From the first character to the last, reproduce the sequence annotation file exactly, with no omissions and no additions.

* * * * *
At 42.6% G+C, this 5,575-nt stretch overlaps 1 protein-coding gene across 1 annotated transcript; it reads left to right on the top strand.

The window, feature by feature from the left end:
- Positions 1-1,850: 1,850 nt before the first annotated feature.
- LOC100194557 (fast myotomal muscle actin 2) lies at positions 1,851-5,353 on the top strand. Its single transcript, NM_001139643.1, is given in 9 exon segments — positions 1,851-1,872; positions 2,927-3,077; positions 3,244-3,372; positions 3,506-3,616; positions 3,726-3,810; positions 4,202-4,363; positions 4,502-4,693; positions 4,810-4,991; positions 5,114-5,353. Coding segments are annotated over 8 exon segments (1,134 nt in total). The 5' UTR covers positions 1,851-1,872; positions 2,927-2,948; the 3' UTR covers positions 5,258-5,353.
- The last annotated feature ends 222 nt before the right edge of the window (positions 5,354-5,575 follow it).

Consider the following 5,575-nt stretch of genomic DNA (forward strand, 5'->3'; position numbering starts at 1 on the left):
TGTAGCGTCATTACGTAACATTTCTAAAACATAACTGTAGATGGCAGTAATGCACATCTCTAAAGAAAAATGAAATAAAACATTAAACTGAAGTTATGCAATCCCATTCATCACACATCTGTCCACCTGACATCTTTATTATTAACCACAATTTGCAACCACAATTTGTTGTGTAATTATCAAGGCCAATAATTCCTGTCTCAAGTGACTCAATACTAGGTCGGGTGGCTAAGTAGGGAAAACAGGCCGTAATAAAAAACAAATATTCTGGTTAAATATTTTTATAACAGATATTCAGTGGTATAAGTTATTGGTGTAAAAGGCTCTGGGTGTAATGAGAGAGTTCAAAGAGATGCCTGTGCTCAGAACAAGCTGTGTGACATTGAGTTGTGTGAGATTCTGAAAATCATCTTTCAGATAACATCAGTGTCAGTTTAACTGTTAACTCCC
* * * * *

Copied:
At 42.6% G+C, this 5,575-nt stretch overlaps 1 protein-coding gene across 1 annotated transcript; it reads left to right on the top strand.

The window, feature by feature from the left end:
- Positions 1-1,850: 1,850 nt before the first annotated feature.
- LOC100194557 (fast myotomal muscle actin 2) lies at positions 1,851-5,353 on the top strand. Its single transcript, NM_001139643.1, is given in 9 exon segments — positions 1,851-1,872; positions 2,927-3,077; positions 3,244-3,372; positions 3,506-3,616; positions 3,726-3,810; positions 4,202-4,363; positions 4,502-4,693; positions 4,810-4,991; positions 5,114-5,353. Coding segments are annotated over 8 exon segments (1,134 nt in total). The 5' UTR covers positions 1,851-1,872; positions 2,927-2,948; the 3' UTR covers positions 5,258-5,353.
- The last annotated feature ends 222 nt before the right edge of the window (positions 5,354-5,575 follow it).

Consider the following 5,575-nt stretch of genomic DNA (forward strand, 5'->3'; position numbering starts at 1 on the left):
TGTAGCGTCATTACGTAACATTTCTAAAACATAACTGTAGATGGCAGTAATGCACATCTCTAAAGAAAAATGAAATAAAACATTAAACTGAAGTTATGCAATCCCATTCATCACACATCTGTCCACCTGACATCTTTATTATTAACCACAATTTGCAACCACAATTTGTTGTGTAATTATCAAGGCCAATAATTCCTGTCTCAAGTGACTCAATACTAGGTCGGGTGGCTAAGTAGGGAAAACAGGCCGTAATAAAAAACAAATATTCTGGTTAAATATTTTTATAACAGATATTCAGTGGTATAAGTTATTGGTGTAAAAGGCTCTGGGTGTAATGAGAGAGTTCAAAGAGATGCCTGTGCTCAGAACAAGCTGTGTGACATTGAGTTGTGTGAGATTCTGAAAATCATCTTTCAGATAACATCAGTGTCAGTTTAACTGTTAACTCCC